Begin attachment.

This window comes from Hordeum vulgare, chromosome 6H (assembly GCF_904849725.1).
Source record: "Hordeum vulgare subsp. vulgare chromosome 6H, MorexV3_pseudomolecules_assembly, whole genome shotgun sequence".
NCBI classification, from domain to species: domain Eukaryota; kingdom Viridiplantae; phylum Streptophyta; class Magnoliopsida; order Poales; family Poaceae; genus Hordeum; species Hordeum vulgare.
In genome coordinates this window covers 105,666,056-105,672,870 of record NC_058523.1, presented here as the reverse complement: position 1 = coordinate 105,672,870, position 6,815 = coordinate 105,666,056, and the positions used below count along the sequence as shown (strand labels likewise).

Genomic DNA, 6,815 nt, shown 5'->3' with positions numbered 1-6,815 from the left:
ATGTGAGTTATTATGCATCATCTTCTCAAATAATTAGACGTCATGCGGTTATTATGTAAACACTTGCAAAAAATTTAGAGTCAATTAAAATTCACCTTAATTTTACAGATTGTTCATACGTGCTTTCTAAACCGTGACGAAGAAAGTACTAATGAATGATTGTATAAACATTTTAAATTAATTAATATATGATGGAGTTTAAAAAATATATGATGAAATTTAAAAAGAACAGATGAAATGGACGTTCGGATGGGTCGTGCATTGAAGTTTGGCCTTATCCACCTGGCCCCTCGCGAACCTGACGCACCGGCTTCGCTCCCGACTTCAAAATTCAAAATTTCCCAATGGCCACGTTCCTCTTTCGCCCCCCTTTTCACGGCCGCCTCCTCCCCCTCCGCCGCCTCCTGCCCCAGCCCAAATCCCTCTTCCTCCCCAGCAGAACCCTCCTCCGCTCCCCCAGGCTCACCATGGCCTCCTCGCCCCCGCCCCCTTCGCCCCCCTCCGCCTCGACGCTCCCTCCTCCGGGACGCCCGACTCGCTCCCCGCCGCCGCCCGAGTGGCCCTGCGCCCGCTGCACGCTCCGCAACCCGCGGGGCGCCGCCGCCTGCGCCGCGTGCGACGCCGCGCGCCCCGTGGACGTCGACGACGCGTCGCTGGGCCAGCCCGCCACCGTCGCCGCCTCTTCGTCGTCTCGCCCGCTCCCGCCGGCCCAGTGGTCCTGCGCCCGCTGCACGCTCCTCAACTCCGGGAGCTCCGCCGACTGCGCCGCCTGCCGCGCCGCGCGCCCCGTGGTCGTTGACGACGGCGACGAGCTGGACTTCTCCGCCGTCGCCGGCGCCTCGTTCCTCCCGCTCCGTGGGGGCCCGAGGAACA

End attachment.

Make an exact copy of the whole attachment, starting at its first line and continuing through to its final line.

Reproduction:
This window comes from Hordeum vulgare, chromosome 6H (assembly GCF_904849725.1).
Source record: "Hordeum vulgare subsp. vulgare chromosome 6H, MorexV3_pseudomolecules_assembly, whole genome shotgun sequence".
NCBI classification, from domain to species: domain Eukaryota; kingdom Viridiplantae; phylum Streptophyta; class Magnoliopsida; order Poales; family Poaceae; genus Hordeum; species Hordeum vulgare.
In genome coordinates this window covers 105,666,056-105,672,870 of record NC_058523.1, presented here as the reverse complement: position 1 = coordinate 105,672,870, position 6,815 = coordinate 105,666,056, and the positions used below count along the sequence as shown (strand labels likewise).

Genomic DNA, 6,815 nt, shown 5'->3' with positions numbered 1-6,815 from the left:
ATGTGAGTTATTATGCATCATCTTCTCAAATAATTAGACGTCATGCGGTTATTATGTAAACACTTGCAAAAAATTTAGAGTCAATTAAAATTCACCTTAATTTTACAGATTGTTCATACGTGCTTTCTAAACCGTGACGAAGAAAGTACTAATGAATGATTGTATAAACATTTTAAATTAATTAATATATGATGGAGTTTAAAAAATATATGATGAAATTTAAAAAGAACAGATGAAATGGACGTTCGGATGGGTCGTGCATTGAAGTTTGGCCTTATCCACCTGGCCCCTCGCGAACCTGACGCACCGGCTTCGCTCCCGACTTCAAAATTCAAAATTTCCCAATGGCCACGTTCCTCTTTCGCCCCCCTTTTCACGGCCGCCTCCTCCCCCTCCGCCGCCTCCTGCCCCAGCCCAAATCCCTCTTCCTCCCCAGCAGAACCCTCCTCCGCTCCCCCAGGCTCACCATGGCCTCCTCGCCCCCGCCCCCTTCGCCCCCCTCCGCCTCGACGCTCCCTCCTCCGGGACGCCCGACTCGCTCCCCGCCGCCGCCCGAGTGGCCCTGCGCCCGCTGCACGCTCCGCAACCCGCGGGGCGCCGCCGCCTGCGCCGCGTGCGACGCCGCGCGCCCCGTGGACGTCGACGACGCGTCGCTGGGCCAGCCCGCCACCGTCGCCGCCTCTTCGTCGTCTCGCCCGCTCCCGCCGGCCCAGTGGTCCTGCGCCCGCTGCACGCTCCTCAACTCCGGGAGCTCCGCCGACTGCGCCGCCTGCCGCGCCGCGCGCCCCGTGGTCGTTGACGACGGCGACGAGCTGGACTTCTCCGCCGTCGCCGGCGCCTCGTTCCTCCCGCTCCGTGGGGGCCCGAGGAACA